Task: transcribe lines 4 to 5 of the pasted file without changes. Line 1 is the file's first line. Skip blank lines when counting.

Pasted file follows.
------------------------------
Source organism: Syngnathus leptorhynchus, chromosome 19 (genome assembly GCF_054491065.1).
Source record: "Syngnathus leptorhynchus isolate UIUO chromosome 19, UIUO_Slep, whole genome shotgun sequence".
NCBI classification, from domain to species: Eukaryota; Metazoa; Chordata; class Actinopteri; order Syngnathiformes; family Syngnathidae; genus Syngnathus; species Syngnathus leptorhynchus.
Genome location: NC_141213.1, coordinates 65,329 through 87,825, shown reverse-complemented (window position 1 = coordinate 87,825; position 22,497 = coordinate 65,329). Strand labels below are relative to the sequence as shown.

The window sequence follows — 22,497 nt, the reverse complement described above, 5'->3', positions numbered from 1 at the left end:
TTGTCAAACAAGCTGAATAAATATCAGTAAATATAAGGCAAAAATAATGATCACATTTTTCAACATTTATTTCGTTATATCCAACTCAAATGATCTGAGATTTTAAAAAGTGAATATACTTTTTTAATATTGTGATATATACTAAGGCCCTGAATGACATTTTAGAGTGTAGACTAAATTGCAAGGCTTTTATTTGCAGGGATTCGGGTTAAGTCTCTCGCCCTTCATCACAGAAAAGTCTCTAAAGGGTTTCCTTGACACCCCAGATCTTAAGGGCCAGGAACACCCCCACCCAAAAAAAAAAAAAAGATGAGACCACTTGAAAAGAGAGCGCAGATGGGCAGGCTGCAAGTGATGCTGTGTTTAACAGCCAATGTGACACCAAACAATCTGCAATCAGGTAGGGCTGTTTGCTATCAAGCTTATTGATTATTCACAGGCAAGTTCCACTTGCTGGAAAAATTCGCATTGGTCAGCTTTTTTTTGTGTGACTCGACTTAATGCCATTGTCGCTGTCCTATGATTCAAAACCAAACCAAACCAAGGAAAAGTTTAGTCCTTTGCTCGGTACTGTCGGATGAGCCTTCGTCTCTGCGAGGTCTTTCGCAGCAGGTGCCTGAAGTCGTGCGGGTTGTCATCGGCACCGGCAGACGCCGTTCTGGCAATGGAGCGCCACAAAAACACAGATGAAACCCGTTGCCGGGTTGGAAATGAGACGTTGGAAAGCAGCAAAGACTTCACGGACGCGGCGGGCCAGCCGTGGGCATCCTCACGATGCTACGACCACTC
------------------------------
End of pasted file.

Genome location: NC_141213.1, coordinates 65,329 through 87,825, shown reverse-complemented (window position 1 = coordinate 87,825; position 22,497 = coordinate 65,329). Strand labels below are relative to the sequence as shown.

The window sequence follows — 22,497 nt, the reverse complement described above, 5'->3', positions numbered from 1 at the left end: